• says

      Germ theory’s good.

      But the steam engine is arguably weaker since it has since largely been replaced by the internal combustion engine. But it was certainly a hugely important transitional invention that did indeed change nearly every single aspect of Western civilization, in ways that have long outlived the invention itself, many of which certainly more impactful than Christianity (just compare what Christianity did to Western civilization over a thousand years, with what the steam engine did to it over just one century).

    • Will says

      Richard, this is tangential, but there has been some discussion on your FB thread about whether or not Ehrman’s anti-miracle stance in doing history is basically the same approach that Hume took. That was my impression but there has been some disagreement. Whats your take on it? just curious.

    • says

      Re: Ehrman and Humean reasoning on miracles…

      Ehrman is not a particularly cogent or experienced philosopher, so he is often not clear or sound in his articulation of positions like this. There can easily be a disconnect between what actually validates his assumptions, and what he claims does. He can also just be wrong sometimes (I catch him committing a number of logical blunders in my blog review of his book on historicity). I don’t find any utility to examining his case for this, when clearer and more careful arguments are available elsewhere (so even if he adopts his stance for the wrong reasons, his stance can be still more or less correct).

      See Proving History, pp. 114-17 (w. n. 18, p. 310 on Hume specifically; Hume’s only defect was that he was unaware of Bayes’ Theorem, which was developed around the same time; a Bayesian revision of Hume closes all its holes and verifies his conclusion, with some qualification).

    • Will says

      I see.. yah, he did commit alot of fallacies in DJE? that were even apparent to my novice level reading. i’ll reread that part of ‘Proving History’ that you referred to in regards to the Humean material…actually i was planning on a second read of the whole thing before i get back into school anyway- that book is pretty packed.. and it does help clear up one’s thinking about these matters to get into the Bayesian framework for looking at historical questions.. no question about it. I wonder if Ehrman has looked at ‘PH’… it sounds like Goodacre read it since he had some nice things to say about it in the Unbelievable debate. BTW, thanks much for that!

  4. snowman says

    His claim is fair.

    Few of your examples come even close to the impact of Christianity except the joint affect of science/logic/et al, and several are entirely derivative and owe their very existence to Christianity – equal rights and democracy grow up in the West out of the Christian mythology of equal “souls” of divine value being transmogrified into the myth of equal “persons” with “dignity”. Even our desire for truth, and the value we have placed on truth, was inculcated by Christianity over the years.

    Just because we no longer accept Christian mythology – though you and others still righteously defend mythologies it entailed! – it would be churlish to be disdainful of Christian and ungrateful for everything it bred into us over 2000 years.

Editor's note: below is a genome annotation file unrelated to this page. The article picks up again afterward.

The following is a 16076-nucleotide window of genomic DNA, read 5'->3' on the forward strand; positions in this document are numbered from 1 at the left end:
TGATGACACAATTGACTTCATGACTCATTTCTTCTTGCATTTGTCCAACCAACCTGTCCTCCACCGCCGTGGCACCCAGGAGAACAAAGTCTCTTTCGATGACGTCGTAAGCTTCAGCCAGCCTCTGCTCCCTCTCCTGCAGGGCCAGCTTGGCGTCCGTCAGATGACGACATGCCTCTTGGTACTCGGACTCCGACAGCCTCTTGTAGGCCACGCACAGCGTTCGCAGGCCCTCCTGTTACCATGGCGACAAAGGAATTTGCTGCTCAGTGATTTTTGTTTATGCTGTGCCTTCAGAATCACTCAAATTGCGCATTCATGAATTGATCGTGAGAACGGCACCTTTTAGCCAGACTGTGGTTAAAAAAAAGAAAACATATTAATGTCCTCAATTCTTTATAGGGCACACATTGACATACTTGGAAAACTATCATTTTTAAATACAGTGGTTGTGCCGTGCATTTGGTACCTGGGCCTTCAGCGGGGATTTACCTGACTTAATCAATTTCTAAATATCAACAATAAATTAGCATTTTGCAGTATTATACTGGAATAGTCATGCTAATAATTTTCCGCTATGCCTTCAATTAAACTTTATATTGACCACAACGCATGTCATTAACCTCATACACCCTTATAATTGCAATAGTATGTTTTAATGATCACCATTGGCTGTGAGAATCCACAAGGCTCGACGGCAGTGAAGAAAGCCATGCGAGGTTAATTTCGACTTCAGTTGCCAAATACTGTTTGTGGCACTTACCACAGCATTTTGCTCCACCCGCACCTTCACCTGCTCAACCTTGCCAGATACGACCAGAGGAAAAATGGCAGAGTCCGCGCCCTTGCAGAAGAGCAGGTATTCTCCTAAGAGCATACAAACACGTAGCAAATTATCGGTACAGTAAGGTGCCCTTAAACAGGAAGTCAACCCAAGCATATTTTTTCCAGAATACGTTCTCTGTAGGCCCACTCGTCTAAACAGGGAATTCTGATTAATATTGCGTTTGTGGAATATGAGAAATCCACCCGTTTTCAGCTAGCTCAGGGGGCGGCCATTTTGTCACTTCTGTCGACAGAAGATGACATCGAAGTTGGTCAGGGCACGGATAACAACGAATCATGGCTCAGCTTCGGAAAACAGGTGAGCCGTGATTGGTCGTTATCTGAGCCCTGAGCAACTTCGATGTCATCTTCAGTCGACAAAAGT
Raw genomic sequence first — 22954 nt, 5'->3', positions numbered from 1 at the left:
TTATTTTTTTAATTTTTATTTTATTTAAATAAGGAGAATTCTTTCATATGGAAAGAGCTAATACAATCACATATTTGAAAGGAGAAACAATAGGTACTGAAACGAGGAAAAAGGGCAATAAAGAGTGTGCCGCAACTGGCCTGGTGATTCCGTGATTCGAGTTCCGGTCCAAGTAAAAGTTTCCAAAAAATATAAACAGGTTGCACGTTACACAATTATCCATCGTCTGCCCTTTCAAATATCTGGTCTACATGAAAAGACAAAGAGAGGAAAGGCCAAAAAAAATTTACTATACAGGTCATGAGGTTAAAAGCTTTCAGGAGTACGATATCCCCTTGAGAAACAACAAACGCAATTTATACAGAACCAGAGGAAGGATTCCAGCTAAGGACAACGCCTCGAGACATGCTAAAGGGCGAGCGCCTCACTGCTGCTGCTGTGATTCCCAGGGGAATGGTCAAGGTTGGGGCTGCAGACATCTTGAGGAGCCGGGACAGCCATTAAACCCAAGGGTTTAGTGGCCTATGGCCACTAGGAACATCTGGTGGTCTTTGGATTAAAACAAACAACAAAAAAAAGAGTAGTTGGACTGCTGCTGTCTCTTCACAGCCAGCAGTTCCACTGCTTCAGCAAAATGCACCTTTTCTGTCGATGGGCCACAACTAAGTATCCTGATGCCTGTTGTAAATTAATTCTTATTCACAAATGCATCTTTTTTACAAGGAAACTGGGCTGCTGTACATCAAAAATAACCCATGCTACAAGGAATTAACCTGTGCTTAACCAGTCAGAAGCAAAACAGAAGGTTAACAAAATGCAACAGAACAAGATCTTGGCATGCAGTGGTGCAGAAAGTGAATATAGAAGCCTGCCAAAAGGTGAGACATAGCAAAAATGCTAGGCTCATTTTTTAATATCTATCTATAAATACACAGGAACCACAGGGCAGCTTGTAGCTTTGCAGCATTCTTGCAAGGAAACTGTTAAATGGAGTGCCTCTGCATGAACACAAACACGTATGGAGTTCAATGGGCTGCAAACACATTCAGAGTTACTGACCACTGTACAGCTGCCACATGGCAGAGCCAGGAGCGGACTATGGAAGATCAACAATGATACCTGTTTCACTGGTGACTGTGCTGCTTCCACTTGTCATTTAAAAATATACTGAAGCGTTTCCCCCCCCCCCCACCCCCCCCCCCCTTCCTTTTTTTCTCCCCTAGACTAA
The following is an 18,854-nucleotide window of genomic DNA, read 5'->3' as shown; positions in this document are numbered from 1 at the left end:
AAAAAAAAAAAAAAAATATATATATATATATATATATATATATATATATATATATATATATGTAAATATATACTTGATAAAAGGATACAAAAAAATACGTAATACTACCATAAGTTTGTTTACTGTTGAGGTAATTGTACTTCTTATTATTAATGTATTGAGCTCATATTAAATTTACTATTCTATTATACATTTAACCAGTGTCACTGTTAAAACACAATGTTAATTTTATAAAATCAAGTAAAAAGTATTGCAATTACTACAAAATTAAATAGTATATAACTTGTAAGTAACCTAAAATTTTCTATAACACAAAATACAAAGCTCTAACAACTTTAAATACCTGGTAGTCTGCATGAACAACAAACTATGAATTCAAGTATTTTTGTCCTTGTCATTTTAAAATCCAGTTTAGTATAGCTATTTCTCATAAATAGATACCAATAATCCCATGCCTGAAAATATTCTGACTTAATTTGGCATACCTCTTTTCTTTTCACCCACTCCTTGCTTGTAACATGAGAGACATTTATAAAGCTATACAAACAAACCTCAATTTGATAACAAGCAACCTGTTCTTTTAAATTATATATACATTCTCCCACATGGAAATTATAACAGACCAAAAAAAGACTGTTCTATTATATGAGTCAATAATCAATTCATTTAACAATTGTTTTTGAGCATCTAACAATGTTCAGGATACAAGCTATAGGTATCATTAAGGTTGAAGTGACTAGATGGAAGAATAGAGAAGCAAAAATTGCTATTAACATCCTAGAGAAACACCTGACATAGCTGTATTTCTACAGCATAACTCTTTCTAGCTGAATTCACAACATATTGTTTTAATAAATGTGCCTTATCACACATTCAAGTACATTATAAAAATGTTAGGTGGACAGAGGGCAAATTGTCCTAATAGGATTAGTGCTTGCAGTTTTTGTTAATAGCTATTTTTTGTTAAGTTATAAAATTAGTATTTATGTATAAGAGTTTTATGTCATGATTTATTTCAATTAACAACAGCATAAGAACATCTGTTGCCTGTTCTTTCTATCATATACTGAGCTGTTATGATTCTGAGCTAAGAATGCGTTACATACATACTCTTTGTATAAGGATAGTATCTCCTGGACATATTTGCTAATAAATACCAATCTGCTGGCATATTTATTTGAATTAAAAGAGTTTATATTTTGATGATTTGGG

I would agree it is our greatest invention to date.

    • says

      [Hmmm. Is snowman a Christian? Anyone who has more evidence like this, please let me know. It would confirm he’s a troll engaged as an agent provocateur in atheism circles, and people should know that if it’s the case.]

      [And of course everything he just said is flatly refuted in the very articles I linked to; if that wasn’t already obvious.]

    • says

      equal rights and democracy grow up in the West out of the Christian mythology

      That’s not only false, but so absurdly, bizarro-world, out-of-touch-with-reality dishonest, I don’t even know how you can begin to defend it. How about the fact that democracy is explicitly a pre-christian idea? How about the fact that, despite ruling Europe for over a millenium, Christianity never managed to produce societies ruled democratically or with equal rights, neither in relation to gender, economic status, religion or race.

      Even our desire for truth, and the value we have placed on truth, was inculcated by Christianity over the years.

      Oh, give me a goddamn, sugar-coated break. That’s complete bullshit. If there’s one thing the Christianity has always had an extremely strained relationship with, it’s truth. Sure, Christian have always been happy to pay lip-service to the idea, but actual promotion of the truth and the tools necessary to approach it was always done in opposition to orthodoxy.

      All the things that apologists are now happy to claim credit for in the name of Christianity, developed only after Christianity started losing its grip on Europe and the church was kicking and screaming every step of the way.

    • says

      I know. It’s like he thinks Aristotle was a Christian. Dr. Who must have taken Jesus back a few centuries and introduced them at a cocktail party. Aristotle: “Whoa! Truth? Hey, Jesus, that’s a really groovy idea! You’re so right. We should care, like, totally all about that! Thanks, man. And what’s with that weird blue box thingy you just stepped out of…?”

    • snowman says

      Richard, calling people a “Christian” is not an argument in favor of your superficial atheism. Don’t be a simplistic partisan, Richard, be a skeptic.